Avi Networks entered the application delivery controller (ADC) scene more than two years ago, the brainchild of Cisco veterans who ditched Layer 2-3 services to focus on the Layer 4-7 stack, specifically application delivery. Its beginning was marked by the collective thought that three major trends – cloud, mobile, and application architecture – were rendering legacy app delivery models irrelevant.
As we reported last year, Avi enjoyed early success when it came to funding. Greylock and LightSpeed invested promptly, with Menlo Ventures following not far behind, giving Avi $33 million raised in two rounds. Then earlier this year, Avi added Mark Anderson — formerly an exec at ADC incumbent F5, now a senior vice president at Palo Alto Networks — to its board.
Avi Networks is using its money and expertise to deliver what it calls the next generation of ADC. What Avi has built is a 50-person company looking to software-defined networking (SDN) for the answers that it says other ADC vendors don’t have. Alongside Hydra, its distributed app delivery architecture, Avi’s Cloud Application Delivery Platform (CADP) takes on a purely software-based approach, a novel move for ADCs and load balancers.
Not Your Grandmother’s ADC
Like an SDN controller for Layer 4-7, Avi Networks’ ADC model enables control to be centralized while performed services can be located anywhere. The Hydra architecture includes Avi’s Inline Analytics software, which collects hundreds of metrics per second pertaining to device performance, location, user and network tracking, just to name a few. This information is fed to a data plane named Distributed Microservices that continually modifies performance, placement, and capacity of application delivery services.
That use of real-time analytics to morph services sets Avi apart, says Vice President of Marketing Dhritiman Dasgupta.
“Think of a Black Friday situation,” Dasgupta says. “They have to pre-provision for that peak scenario, but 99 percent of the year, that infrastructure isn’t being used.” By contrast, Avi can use the feedback loop of analytics to track activity in real-time and fire up more instances of the load balancer.
Avi also offers consumption-based pricing, something customers don’t stumble across that often in the Layer 4-7 market. Previous hardware-based options required customers to guess how many load balancers they would need, maybe buying a few extra just in case.
Of course, F5 says it knows software and cloud technologies just like Avi does. “The nuances of cloud-based delivery resonate heavily through F5’s array of platforms, flexible licensing models, and our tagline, ‘Leave No Application Behind,’” says Nathan Pearce, senior technical marketing manager at F5.
On the analytics side, F5 announced the BIG-IP Analytics Module in 2012. It tracks metrics including transactions per second, server latency, page load time, request and response throughput, and sessions.
F5 has its own pay-as-you-go application services, as well — the Cloud Licensing Program (CLP), also announced back in 2012. And it works with public cloud providers, allowing F5 to maintain a common delivery policy across a variety of clouds, Pearce says.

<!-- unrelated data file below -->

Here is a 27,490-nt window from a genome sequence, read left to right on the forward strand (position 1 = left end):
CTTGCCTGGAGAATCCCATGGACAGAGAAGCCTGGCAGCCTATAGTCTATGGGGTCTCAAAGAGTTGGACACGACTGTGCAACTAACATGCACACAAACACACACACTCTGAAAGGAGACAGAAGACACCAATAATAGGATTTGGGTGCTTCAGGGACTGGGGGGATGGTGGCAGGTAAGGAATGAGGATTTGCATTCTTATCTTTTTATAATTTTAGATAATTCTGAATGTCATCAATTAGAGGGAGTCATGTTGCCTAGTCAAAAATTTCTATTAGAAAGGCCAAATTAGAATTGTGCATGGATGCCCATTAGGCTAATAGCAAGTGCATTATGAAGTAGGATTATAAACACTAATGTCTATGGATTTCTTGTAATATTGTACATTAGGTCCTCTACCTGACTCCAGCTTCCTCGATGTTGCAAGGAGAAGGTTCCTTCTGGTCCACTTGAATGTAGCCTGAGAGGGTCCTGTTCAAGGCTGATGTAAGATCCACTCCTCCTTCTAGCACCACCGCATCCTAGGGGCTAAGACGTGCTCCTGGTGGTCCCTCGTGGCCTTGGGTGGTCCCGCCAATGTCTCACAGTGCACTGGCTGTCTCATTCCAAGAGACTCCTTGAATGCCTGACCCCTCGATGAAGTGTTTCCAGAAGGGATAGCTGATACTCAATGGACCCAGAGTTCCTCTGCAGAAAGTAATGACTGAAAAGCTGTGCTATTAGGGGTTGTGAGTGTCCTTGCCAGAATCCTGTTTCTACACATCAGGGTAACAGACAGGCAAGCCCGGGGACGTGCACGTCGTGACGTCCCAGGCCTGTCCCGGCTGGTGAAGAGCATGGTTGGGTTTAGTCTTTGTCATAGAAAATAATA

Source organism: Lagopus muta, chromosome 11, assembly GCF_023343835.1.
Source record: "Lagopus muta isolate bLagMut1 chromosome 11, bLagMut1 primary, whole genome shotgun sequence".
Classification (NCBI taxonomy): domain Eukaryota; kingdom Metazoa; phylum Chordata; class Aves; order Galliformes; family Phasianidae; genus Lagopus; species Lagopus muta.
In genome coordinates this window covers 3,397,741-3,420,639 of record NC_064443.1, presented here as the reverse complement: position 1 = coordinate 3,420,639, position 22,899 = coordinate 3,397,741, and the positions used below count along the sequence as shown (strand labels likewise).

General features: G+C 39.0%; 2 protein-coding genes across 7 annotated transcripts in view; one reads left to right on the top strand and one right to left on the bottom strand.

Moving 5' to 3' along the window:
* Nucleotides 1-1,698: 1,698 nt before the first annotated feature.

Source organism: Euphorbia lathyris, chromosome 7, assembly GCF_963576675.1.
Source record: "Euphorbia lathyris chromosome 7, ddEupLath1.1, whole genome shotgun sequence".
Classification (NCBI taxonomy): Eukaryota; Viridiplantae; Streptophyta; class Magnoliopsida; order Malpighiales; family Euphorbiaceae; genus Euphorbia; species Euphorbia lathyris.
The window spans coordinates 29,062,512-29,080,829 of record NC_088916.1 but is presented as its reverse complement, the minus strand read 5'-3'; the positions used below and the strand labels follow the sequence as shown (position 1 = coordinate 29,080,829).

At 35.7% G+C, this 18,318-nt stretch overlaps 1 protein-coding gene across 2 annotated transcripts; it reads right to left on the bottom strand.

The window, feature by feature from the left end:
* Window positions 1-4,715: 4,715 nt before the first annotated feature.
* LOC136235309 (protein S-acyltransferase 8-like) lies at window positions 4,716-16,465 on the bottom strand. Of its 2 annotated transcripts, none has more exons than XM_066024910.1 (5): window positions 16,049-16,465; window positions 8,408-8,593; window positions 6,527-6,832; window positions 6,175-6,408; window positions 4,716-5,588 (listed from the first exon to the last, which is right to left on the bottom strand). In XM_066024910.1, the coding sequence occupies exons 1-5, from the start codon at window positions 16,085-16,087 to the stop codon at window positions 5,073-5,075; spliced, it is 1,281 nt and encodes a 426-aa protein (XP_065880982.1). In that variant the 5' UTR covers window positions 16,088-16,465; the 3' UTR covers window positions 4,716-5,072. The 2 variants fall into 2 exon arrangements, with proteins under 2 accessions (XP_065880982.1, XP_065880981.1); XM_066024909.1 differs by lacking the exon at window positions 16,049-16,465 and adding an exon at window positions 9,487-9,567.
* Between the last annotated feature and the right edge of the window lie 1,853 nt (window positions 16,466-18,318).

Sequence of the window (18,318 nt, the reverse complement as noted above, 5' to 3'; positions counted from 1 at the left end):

While Avi appreciates what others like F5 and A10 are doing, it still insists the competition’s approach isn’t going to cut it. The rise of cloud-based applications calls for an architecture catering specifically to mobile and multicloud environments, Avi says.
Moreover, Avi thinks it also outreaches other ADC vendors by having a more “SDN” approach.
“No other vendor has separated the planes like Avi,” says Dasgupta. “Others might have moved the management plane, but the control plane is still within these individual appliances. Each of these VMs still have their own control plane, which makes it very difficult for network admins.”
Zeus Kerravala, principal analyst at ZK Research, agrees… sorta. He is hesitant to say Avi is the only player in the software-based arena — but he does praise the company for tapping into cloud economics by offering consumption-based pricing.
Customers will look at Avi for that pricing model but will stick around because of Avi’s analytics, he says. Performance has always been a major factor when it comes to selecting any type of networking product, but if agility is what a customer is looking for, especially aligned with SDN, Avi is a clear choice, Kerravala says.
Taking a Hint From Hyperscale
Avi garnered a lot of inspiration from the usual suspects in the hyperscale arena — Google, Amazon, Netflix — where interest in a traditional method has dwindled in favor of a software-based model, Dasgupta says. But while the Googles and Facebooks of the world can build their own app delivery infrastructures in-house, enterprises don’t have that luxury. Avi hopes to bring a hyperscale feel to the enterprise ADC market.
Avi also claims the incumbent ADC vendors will have a hard time moving to a 100 percent software model.
“Some incumbents have an extremely healthy margin of business for hardware appliances,” Dasgupta says. “For a company like that, why would it cannibalize its hardware market for a software model?”
F5, for its part, already is a software company, Pearce says.
“Sure, we make hardware for those services and throughputs that don’t scale well on general-purpose server technology, but our focus is on the performance availability, and security of applications, whichever the platform,” he says.
Despite Avi Networks’ adamancy, Kerravala says traditional ADC isn’t going away. The breadth and depth of F5’s application services, and its collaborations with other leaders like Microsoft and Cisco, are why F5 will continue being an ADC driver.